Wednesday, November 9, 2011

Elizabeth Speck completes dissertation in the School of Human and Organizational Development

Formerly Incarcerated Human Services Professionals and Aspirants: Experiences of Workforce Entry and Career Development -- Elizabeth Speck

This dissertation describes the experiences of individuals who have been formerly incarcerated, who have or are pursuing post-prison professional experience in the field of human services. Applying a theoretical lens of structural inequality, a qualitative study was designed to address the research question, What barriers and supports do formerly incarcerated people experience in entering the human services workforce? The researcher interviewed 25 participants using a semi-structured depth methodology, and thematically analyzed interview transcripts. Participants had in common that they had served at least one year in prison, and had been living in the community for at least 3 months; differences across the sample included length of sentence, length of time post-release, education level, type of work, employment status, race and ethnicity, gender, and age. Results yielded 9 themes upon which participants consistently reflected: getting a foot in the door: first jobs, self-disclosure, professional boundaries, strengths that may stem from prison, deficits that may stem from prison, what works in the workplace, frustrated expectations, the money, and parole. Notable findings include that participants’ paths to career entry were heterogeneous; that incarceration history produces both barriers and strengths to career development in the human services workforce; and self-identification of professional strengths in stress management, nonjudgmental counseling stance, and trauma sensibility. The findings have implications for effective practice in reentry employment programs and human service hiring and staff development. As both professionals working in and recipients of human services, human services professionals with incarceration histories can offer impactful leadership and informed insight into social problems and human services organizations’ responses and processes. Recommendations center around incorporating criminal justice history into the concept of a diverse workforce in the human services, and capacity building for hiring and fostering career advancement for human service professionals with incarceration histories. This qualitative study is a starting point for understanding the experiences of formerly incarcerated human service professionals, and is limited by a lack of triangulation. Directions for future research are proposed, including applying an audit methodology to garner quantitative insight into implicit or explicit discriminatory hiring practices among human service organizations for applicants with criminal records.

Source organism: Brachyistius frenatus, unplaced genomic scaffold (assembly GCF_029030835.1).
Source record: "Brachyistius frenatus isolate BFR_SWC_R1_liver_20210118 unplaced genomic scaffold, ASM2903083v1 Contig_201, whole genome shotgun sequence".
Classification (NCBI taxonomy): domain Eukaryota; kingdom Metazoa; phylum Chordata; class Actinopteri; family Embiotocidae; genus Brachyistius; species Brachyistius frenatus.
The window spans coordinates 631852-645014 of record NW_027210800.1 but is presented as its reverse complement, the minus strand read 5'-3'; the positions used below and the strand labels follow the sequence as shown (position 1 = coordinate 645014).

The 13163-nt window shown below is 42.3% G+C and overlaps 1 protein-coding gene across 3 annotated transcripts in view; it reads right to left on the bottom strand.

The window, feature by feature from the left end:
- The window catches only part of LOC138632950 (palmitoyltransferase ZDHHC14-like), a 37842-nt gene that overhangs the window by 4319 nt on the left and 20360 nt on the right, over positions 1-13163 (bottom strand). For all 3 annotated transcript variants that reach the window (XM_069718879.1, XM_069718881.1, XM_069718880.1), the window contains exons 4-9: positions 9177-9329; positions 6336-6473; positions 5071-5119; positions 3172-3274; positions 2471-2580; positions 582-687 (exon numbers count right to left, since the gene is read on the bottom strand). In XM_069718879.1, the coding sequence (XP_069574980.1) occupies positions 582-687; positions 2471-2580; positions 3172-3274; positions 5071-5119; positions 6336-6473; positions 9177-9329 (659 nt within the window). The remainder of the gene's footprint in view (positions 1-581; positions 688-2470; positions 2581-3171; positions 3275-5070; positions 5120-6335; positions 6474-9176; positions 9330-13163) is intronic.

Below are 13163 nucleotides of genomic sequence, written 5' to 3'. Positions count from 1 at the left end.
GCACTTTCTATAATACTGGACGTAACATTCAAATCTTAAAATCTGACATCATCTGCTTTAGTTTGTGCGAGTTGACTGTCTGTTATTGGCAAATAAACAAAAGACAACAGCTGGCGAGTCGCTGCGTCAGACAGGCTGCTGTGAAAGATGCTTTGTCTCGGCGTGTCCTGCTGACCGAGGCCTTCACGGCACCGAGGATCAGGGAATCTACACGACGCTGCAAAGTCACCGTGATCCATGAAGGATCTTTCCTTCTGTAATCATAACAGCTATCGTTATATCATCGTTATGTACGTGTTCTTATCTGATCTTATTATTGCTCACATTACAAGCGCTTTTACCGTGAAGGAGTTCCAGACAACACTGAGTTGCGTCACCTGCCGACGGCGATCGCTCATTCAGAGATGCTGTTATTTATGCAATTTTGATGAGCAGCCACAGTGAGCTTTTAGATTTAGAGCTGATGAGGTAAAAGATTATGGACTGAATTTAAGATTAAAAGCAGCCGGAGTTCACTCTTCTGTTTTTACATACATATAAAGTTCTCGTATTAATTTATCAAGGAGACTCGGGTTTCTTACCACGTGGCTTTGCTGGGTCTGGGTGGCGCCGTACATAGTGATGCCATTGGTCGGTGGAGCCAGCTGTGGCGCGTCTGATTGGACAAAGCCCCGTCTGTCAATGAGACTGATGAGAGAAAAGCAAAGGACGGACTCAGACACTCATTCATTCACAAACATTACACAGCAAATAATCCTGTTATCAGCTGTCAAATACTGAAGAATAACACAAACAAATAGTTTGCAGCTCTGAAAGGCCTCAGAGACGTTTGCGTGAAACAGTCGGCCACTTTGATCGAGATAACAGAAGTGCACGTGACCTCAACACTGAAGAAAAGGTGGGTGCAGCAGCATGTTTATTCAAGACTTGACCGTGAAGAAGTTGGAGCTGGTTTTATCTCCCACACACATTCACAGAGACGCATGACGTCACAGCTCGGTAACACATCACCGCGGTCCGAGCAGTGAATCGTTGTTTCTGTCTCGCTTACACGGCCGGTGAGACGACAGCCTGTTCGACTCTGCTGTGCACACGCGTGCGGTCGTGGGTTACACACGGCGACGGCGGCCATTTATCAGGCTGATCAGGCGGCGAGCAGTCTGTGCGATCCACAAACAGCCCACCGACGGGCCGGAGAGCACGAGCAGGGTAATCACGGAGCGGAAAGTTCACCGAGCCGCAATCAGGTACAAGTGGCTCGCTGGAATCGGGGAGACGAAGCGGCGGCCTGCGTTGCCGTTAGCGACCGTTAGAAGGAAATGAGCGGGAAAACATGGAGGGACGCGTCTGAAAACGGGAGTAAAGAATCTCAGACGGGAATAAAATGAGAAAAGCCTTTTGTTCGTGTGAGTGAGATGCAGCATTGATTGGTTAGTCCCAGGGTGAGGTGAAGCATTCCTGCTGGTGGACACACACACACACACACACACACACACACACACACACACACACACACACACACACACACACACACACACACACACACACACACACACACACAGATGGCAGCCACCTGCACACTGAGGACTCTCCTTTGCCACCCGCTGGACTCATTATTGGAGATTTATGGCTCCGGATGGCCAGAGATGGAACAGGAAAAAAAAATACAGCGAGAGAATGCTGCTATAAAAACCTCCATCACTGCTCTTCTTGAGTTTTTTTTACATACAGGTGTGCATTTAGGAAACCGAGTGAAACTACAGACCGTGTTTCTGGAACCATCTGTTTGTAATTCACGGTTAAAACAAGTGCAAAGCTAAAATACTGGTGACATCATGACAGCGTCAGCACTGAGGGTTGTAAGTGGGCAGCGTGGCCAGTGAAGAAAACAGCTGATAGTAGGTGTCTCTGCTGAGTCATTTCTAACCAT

Key words: formerly incarcerated, structural inequality, racism, intercultural competence, prison reentry, human services, social service, workforce development, employment

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